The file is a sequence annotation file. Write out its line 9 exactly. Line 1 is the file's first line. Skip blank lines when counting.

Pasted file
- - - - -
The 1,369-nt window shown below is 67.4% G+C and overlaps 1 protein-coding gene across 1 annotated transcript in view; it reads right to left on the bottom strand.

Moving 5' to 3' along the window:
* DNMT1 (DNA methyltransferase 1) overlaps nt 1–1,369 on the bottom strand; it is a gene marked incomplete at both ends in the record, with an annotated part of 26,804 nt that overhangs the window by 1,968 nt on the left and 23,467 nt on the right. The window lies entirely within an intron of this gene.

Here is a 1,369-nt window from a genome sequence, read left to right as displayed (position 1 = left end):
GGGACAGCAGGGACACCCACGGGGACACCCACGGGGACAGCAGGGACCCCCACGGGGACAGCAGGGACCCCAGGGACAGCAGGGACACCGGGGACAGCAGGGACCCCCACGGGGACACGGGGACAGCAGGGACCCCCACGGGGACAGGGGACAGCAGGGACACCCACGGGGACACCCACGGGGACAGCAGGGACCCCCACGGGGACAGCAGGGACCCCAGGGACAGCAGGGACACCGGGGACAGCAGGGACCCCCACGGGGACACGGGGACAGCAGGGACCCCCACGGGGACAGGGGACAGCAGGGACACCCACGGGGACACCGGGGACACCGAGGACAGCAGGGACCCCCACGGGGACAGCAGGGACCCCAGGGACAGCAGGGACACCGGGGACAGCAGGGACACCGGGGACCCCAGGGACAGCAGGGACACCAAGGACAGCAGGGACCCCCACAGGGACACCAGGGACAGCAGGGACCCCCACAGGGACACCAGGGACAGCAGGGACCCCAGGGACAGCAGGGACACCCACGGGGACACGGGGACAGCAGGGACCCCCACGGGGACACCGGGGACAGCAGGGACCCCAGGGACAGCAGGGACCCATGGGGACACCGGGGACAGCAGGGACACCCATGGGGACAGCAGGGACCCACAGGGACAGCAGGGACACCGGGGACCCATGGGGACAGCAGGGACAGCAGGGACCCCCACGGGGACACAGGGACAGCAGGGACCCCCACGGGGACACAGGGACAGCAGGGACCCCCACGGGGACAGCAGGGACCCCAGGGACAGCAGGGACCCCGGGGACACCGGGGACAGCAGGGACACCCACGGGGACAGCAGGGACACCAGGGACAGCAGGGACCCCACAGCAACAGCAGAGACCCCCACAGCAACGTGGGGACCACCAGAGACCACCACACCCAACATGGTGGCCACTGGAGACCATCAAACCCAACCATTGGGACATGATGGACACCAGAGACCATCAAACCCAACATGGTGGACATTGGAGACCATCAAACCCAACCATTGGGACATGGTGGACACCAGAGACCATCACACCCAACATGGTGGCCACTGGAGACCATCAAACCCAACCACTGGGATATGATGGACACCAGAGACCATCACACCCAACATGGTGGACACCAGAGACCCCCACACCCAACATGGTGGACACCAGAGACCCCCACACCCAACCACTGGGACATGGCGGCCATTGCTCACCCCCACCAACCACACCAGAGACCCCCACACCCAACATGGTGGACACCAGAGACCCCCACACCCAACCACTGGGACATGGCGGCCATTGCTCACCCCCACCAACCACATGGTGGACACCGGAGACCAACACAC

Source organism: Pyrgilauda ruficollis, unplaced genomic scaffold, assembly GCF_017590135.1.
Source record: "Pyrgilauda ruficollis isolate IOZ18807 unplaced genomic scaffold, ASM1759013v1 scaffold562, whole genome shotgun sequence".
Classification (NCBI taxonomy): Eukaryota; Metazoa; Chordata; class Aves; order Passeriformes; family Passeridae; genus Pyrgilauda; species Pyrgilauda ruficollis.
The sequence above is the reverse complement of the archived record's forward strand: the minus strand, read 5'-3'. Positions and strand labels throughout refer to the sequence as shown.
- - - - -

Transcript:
The sequence above is the reverse complement of the archived record's forward strand: the minus strand, read 5'-3'. Positions and strand labels throughout refer to the sequence as shown.